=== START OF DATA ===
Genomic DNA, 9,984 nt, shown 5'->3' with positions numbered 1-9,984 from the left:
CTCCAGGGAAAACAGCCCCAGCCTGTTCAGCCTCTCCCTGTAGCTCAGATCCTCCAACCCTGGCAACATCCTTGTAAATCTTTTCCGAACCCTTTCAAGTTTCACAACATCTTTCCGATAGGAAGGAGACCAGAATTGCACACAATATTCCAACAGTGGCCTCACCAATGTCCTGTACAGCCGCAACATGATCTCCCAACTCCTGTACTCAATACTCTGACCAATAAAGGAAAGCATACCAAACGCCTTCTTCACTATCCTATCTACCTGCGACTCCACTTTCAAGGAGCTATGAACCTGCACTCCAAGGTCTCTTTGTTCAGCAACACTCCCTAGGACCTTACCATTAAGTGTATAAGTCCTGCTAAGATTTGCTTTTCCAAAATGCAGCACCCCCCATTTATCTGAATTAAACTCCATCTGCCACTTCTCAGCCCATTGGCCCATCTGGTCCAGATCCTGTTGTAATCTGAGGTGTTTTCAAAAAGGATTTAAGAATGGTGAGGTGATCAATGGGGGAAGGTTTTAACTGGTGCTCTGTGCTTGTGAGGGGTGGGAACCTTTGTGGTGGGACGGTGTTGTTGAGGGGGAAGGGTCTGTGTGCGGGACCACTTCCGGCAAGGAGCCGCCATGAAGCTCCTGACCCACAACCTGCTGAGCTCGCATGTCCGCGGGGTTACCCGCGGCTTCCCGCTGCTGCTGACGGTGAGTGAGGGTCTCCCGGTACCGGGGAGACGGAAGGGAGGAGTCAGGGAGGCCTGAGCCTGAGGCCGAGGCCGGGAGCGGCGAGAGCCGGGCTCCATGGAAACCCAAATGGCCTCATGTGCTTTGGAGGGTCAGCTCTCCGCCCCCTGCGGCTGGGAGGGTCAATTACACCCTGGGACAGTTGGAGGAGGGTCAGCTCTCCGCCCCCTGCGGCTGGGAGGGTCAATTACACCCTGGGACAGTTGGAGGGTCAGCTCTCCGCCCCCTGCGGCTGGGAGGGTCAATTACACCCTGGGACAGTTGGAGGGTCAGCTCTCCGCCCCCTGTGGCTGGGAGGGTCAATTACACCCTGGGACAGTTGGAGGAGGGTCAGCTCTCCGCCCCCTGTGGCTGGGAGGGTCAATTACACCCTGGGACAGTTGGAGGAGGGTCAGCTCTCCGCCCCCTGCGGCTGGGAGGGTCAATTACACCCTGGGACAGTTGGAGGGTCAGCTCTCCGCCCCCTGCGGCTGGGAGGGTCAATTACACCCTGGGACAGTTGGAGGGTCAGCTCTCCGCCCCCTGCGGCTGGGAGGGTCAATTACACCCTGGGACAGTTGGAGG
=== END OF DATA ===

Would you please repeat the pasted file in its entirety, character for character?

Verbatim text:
Genomic DNA, 9,984 nt, shown 5'->3' with positions numbered 1-9,984 from the left:
CTCCAGGGAAAACAGCCCCAGCCTGTTCAGCCTCTCCCTGTAGCTCAGATCCTCCAACCCTGGCAACATCCTTGTAAATCTTTTCCGAACCCTTTCAAGTTTCACAACATCTTTCCGATAGGAAGGAGACCAGAATTGCACACAATATTCCAACAGTGGCCTCACCAATGTCCTGTACAGCCGCAACATGATCTCCCAACTCCTGTACTCAATACTCTGACCAATAAAGGAAAGCATACCAAACGCCTTCTTCACTATCCTATCTACCTGCGACTCCACTTTCAAGGAGCTATGAACCTGCACTCCAAGGTCTCTTTGTTCAGCAACACTCCCTAGGACCTTACCATTAAGTGTATAAGTCCTGCTAAGATTTGCTTTTCCAAAATGCAGCACCCCCCATTTATCTGAATTAAACTCCATCTGCCACTTCTCAGCCCATTGGCCCATCTGGTCCAGATCCTGTTGTAATCTGAGGTGTTTTCAAAAAGGATTTAAGAATGGTGAGGTGATCAATGGGGGAAGGTTTTAACTGGTGCTCTGTGCTTGTGAGGGGTGGGAACCTTTGTGGTGGGACGGTGTTGTTGAGGGGGAAGGGTCTGTGTGCGGGACCACTTCCGGCAAGGAGCCGCCATGAAGCTCCTGACCCACAACCTGCTGAGCTCGCATGTCCGCGGGGTTACCCGCGGCTTCCCGCTGCTGCTGACGGTGAGTGAGGGTCTCCCGGTACCGGGGAGACGGAAGGGAGGAGTCAGGGAGGCCTGAGCCTGAGGCCGAGGCCGGGAGCGGCGAGAGCCGGGCTCCATGGAAACCCAAATGGCCTCATGTGCTTTGGAGGGTCAGCTCTCCGCCCCCTGCGGCTGGGAGGGTCAATTACACCCTGGGACAGTTGGAGGAGGGTCAGCTCTCCGCCCCCTGCGGCTGGGAGGGTCAATTACACCCTGGGACAGTTGGAGGGTCAGCTCTCCGCCCCCTGCGGCTGGGAGGGTCAATTACACCCTGGGACAGTTGGAGGGTCAGCTCTCCGCCCCCTGTGGCTGGGAGGGTCAATTACACCCTGGGACAGTTGGAGGAGGGTCAGCTCTCCGCCCCCTGTGGCTGGGAGGGTCAATTACACCCTGGGACAGTTGGAGGAGGGTCAGCTCTCCGCCCCCTGCGGCTGGGAGGGTCAATTACACCCTGGGACAGTTGGAGGGTCAGCTCTCCGCCCCCTGCGGCTGGGAGGGTCAATTACACCCTGGGACAGTTGGAGGGTCAGCTCTCCGCCCCCTGCGGCTGGGAGGGTCAATTACACCCTGGGACAGTTGGAGG